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christie's cascading difficulties underscore the shortage of good options for voters and donors in the party's upscale managerial wing. that dilemma captures a long-time shift in the republican party's center of gravity towards its turbulent populist wing whose confrontational champions such as senator ted cruz of texas often frighten swing voters as much as they inspire activists. last week buzzfeed interviewed more than a dozen officials and strategists. here's what they found. many of the party pooh-bahs are on the brink of panic. the republicans described a palpable sense of anxiety gripping the gop establishment in the wake of christie's meltdown. it's gotten so bad, one said some donors have started looking back fondly on the good old days of 2012. you know what a lot of them say to me? i think we need mitt back. well, are republicans prepared to give their party over to the clown car in 2016? are they willing to take that right wing gamble, or will they hedge as they usually do?
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david corn is an msnbc political analyst, and jonathan capehart is an opinion writer for "the washington post" and an msnbc contributor. let me ask you, david, what do you hear? because i see you're smiling. i have to tell you, after years and years, decades of watching the republican party, as often as they include in their midst people of the hard right, when it comes to the high stakes of the white house, they hedge their bets. they don't run crazy people for president. your thoughts. >> well, you know you're right because the conventional wisdom has been over the past couple of decades that eventually they pick the person who the establishment wants, the person who is even in line for the nomination, as mitt romney was, as john mccain was, that seems to be the pattern out of all the turbulence comes the conventional pick. we may be reaching the point that when that doesn't happen because the gravity of the primary electorate is still
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really far to the right. we do have the split in the republican party idealogically speaking between the managerial types who are conservative but call themselves pragmatic conservatives, mainly governors, and the disrupters like ted cruz. this fight is going to continue not just in 2016, but to the next two years of congress. and with chris christie gone, not only is a possible candidate gone -- let's say with him hurt. not only is a possible candidate damaged, but the bench, the disrupter bench is a lot weaker and thinner than it was before. and that's just going to, you know, affect how this dynamic plays out over the next two years. so panic is a big word, but they should be worried. >> what about the regular republican from the suburbs where a lot of republicans that a husband, for example, who talks to his wife and respects her and listens to her. how can that kind of a couple -- i guess this could also be true with gay couples.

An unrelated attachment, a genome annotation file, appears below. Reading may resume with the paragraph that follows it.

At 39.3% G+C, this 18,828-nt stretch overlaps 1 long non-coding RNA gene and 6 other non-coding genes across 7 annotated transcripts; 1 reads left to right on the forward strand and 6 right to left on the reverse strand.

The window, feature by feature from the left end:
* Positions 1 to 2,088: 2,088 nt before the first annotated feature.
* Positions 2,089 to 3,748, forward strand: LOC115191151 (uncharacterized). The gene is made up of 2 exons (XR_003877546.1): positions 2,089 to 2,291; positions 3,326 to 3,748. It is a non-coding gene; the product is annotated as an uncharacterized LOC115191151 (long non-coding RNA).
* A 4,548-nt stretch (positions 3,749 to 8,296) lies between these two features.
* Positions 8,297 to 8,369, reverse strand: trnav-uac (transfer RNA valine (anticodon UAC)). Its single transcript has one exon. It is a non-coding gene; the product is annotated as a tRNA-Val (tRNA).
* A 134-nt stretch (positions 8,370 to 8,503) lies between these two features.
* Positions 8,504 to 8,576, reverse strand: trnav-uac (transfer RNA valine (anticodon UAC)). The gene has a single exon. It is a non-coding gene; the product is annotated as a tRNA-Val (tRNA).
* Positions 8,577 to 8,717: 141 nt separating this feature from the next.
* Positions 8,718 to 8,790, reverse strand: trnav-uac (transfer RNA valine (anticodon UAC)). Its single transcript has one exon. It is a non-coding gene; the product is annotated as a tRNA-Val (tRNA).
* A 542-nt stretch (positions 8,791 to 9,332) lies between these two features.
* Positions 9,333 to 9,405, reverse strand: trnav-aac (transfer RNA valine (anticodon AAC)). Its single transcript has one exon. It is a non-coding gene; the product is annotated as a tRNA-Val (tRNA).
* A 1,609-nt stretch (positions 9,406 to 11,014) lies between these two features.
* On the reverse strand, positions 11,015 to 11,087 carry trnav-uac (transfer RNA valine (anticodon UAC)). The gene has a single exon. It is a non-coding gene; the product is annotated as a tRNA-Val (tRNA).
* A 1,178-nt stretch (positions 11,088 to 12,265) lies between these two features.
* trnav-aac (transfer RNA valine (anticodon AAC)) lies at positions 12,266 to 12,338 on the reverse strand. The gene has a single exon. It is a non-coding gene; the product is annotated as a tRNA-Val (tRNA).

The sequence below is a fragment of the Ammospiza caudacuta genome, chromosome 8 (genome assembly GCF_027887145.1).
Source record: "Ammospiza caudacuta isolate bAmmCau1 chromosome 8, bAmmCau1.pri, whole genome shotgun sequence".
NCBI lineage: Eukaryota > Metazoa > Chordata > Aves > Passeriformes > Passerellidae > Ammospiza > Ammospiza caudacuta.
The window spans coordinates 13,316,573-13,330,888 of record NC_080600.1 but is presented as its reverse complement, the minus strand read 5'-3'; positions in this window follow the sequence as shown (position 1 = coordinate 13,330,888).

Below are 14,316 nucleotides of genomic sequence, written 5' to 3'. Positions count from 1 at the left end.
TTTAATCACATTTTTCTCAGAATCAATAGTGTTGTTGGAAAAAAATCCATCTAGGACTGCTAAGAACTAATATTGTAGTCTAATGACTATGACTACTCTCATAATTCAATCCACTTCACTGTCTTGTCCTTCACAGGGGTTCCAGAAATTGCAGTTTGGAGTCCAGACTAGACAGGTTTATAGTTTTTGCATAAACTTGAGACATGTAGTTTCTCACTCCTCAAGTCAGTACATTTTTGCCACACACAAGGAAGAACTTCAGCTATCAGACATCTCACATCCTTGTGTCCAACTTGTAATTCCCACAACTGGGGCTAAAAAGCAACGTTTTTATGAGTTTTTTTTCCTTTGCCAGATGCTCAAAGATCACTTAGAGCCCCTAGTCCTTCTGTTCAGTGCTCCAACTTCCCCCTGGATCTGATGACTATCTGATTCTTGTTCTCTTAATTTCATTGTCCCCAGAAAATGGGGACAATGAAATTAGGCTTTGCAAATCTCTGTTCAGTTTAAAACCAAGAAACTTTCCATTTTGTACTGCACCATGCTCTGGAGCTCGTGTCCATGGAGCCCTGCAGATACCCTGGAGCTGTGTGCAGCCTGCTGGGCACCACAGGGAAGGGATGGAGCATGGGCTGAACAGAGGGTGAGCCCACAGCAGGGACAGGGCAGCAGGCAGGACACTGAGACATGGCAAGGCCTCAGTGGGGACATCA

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if you have a person who is sensitive to cultural issues and is not a right winger, how can you sell that couple on the idea of a right wing candidate? that's my question? because they'll vote republican for romney, they'll vote for a john mccain. they'll vote for even a w. but they're not going to vote for a ted cruz, i don't think. >> i think you're right. that's the general election problem they have. but the thing is the people who get to decide in the primaries and caucuses really don't give a fig for that argument that you have just made, the whole electability argument. they're going to point to mitt romney. we went with mitt romney because you told us he was electable. we went with john mccain because you told us he was electable. that got us nowhere. a lot of people want the disruption, want the purity that ted cruz, rand paul, i think marco rubio probably can't do this, but maybe some others can deliver. >> jonathan, jump in here. >> yeah. >> i guess the question is the old question that has haunted the republicans since i can remember, back even before i
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paid attention. i remember back in '52, dirksen gave the speech that of all people david corn just gave. we followed you and you took us down the road to defeat with dewey. we're not going to do that again. we don't want to be moderate. moderates lose. >> right. and it looks like as david said, the party has swung so far to the right that you wonder if the republican party will be able to nominate someone who could appeal to at least some of the middle of the country, the vast middle of the country in the general election. chris christie, of course the establishment loves chris christie, and we saw why. established republican party loves chris christie. we saw why in his inauguration speech. he said all the things that a national governing republican leader should say, compromise, reach across the aisle, work with democrats, but still work with them, not give up your principles and govern from a republican/conservative standpoint. but the problem is chris
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christie is viewed with such suspicion by the base of the party that i don't think he could even get the nomination. and i was talking to a republican friend of mine this week. and the person said maybe what needs to happen is that the party has to lose 40 states plus the district of columbia before the base of the party realizes that the path that they're going down is a losing one for decades. >> you know what i've learned? they never learn that. anyway, "the atlantic's" peter beinart argues that rand paul is emerging as the candidate to beat in 2016. he benefits from his father ron paul's infrastructure in many early primary states. but beyond that, the party seems to be, as david said, moving more and more in the direction of the rand pauls on key issues. quote, paul is gaining acceptance within the republican mainstream. it's just possible that 2016 could be another 1964 years when the republican establishment